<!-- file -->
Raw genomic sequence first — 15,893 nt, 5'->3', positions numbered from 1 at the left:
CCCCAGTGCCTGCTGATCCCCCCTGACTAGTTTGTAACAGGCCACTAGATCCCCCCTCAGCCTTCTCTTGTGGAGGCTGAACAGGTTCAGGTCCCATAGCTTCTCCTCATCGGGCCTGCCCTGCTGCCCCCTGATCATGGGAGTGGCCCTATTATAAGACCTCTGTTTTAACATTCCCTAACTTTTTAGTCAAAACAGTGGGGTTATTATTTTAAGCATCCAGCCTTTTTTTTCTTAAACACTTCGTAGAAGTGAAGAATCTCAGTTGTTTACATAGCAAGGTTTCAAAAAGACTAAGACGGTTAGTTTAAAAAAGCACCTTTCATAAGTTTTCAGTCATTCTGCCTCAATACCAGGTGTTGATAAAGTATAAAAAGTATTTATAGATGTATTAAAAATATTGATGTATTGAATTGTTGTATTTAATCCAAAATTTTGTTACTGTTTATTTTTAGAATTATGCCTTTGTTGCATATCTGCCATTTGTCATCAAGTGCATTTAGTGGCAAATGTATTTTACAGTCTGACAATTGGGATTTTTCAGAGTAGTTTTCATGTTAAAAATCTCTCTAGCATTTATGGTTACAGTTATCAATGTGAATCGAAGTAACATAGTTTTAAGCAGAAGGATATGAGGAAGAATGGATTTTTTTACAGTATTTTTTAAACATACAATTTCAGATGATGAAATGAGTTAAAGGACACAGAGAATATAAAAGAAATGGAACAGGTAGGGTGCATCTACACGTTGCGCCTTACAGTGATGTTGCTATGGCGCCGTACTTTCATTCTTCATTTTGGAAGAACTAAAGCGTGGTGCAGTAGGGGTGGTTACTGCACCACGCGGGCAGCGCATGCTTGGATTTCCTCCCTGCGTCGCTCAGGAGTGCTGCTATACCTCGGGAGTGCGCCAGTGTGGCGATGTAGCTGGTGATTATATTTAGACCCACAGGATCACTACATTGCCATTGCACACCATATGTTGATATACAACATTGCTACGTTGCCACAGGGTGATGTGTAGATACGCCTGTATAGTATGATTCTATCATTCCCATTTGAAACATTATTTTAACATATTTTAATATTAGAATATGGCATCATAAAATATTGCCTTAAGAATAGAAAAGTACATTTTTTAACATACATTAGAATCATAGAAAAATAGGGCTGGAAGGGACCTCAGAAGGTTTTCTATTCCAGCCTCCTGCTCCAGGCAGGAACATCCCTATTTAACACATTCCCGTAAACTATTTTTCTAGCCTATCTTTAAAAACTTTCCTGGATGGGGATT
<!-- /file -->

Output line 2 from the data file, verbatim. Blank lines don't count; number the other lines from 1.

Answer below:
CCCCAGTGCCTGCTGATCCCCCCTGACTAGTTTGTAACAGGCCACTAGATCCCCCCTCAGCCTTCTCTTGTGGAGGCTGAACAGGTTCAGGTCCCATAGCTTCTCCTCATCGGGCCTGCCCTGCTGCCCCCTGATCATGGGAGTGGCCCTATTATAAGACCTCTGTTTTAACATTCCCTAACTTTTTAGTCAAAACAGTGGGGTTATTATTTTAAGCATCCAGCCTTTTTTTTCTTAAACACTTCGTAGAAGTGAAGAATCTCAGTTGTTTACATAGCAAGGTTTCAAAAAGACTAAGACGGTTAGTTTAAAAAAGCACCTTTCATAAGTTTTCAGTCATTCTGCCTCAATACCAGGTGTTGATAAAGTATAAAAAGTATTTATAGATGTATTAAAAATATTGATGTATTGAATTGTTGTATTTAATCCAAAATTTTGTTACTGTTTATTTTTAGAATTATGCCTTTGTTGCATATCTGCCATTTGTCATCAAGTGCATTTAGTGGCAAATGTATTTTACAGTCTGACAATTGGGATTTTTCAGAGTAGTTTTCATGTTAAAAATCTCTCTAGCATTTATGGTTACAGTTATCAATGTGAATCGAAGTAACATAGTTTTAAGCAGAAGGATATGAGGAAGAATGGATTTTTTTACAGTATTTTTTAAACATACAATTTCAGATGATGAAATGAGTTAAAGGACACAGAGAATATAAAAGAAATGGAACAGGTAGGGTGCATCTACACGTTGCGCCTTACAGTGATGTTGCTATGGCGCCGTACTTTCATTCTTCATTTTGGAAGAACTAAAGCGTGGTGCAGTAGGGGTGGTTACTGCACCACGCGGGCAGCGCATGCTTGGATTTCCTCCCTGCGTCGCTCAGGAGTGCTGCTATACCTCGGGAGTGCGCCAGTGTGGCGATGTAGCTGGTGATTATATTTAGACCCACAGGATCACTACATTGCCATTGCACACCATATGTTGATATACAACATTGCTACGTTGCCACAGGGTGATGTGTAGATACGCCTGTATAGTATGATTCTATCATTCCCATTTGAAACATTATTTTAACATATTTTAATATTAGAATATGGCATCATAAAATATTGCCTTAAGAATAGAAAAGTACATTTTTTAACATACATTAGAATCATAGAAAAATAGGGCTGGAAGGGACCTCAGAAGGTTTTCTATTCCAGCCTCCTGCTCCAGGCAGGAACATCCCTATTTAACACATTCCCGTAAACTATTTTTCTAGCCTATCTTTAAAAACTTTCCTGGATGGGGATT